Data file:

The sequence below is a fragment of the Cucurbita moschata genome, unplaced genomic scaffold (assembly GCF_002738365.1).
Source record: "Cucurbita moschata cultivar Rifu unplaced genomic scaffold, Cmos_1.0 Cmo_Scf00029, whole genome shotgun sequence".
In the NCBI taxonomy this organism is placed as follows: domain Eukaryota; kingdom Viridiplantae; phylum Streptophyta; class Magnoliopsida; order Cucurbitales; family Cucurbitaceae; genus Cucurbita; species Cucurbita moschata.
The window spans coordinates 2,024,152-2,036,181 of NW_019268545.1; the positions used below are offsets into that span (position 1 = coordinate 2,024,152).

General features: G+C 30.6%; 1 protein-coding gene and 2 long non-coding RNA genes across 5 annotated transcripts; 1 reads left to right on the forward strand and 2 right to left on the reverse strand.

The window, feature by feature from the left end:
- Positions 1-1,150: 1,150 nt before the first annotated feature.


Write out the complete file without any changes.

The sequence below is a fragment of the Cucurbita moschata genome, unplaced genomic scaffold (assembly GCF_002738365.1).
Source record: "Cucurbita moschata cultivar Rifu unplaced genomic scaffold, Cmos_1.0 Cmo_Scf00029, whole genome shotgun sequence".
In the NCBI taxonomy this organism is placed as follows: domain Eukaryota; kingdom Viridiplantae; phylum Streptophyta; class Magnoliopsida; order Cucurbitales; family Cucurbitaceae; genus Cucurbita; species Cucurbita moschata.
The window spans coordinates 2,024,152-2,036,181 of NW_019268545.1; the positions used below are offsets into that span (position 1 = coordinate 2,024,152).

General features: G+C 30.6%; 1 protein-coding gene and 2 long non-coding RNA genes across 5 annotated transcripts; 1 reads left to right on the forward strand and 2 right to left on the reverse strand.

The window, feature by feature from the left end:
- Positions 1-1,150: 1,150 nt before the first annotated feature.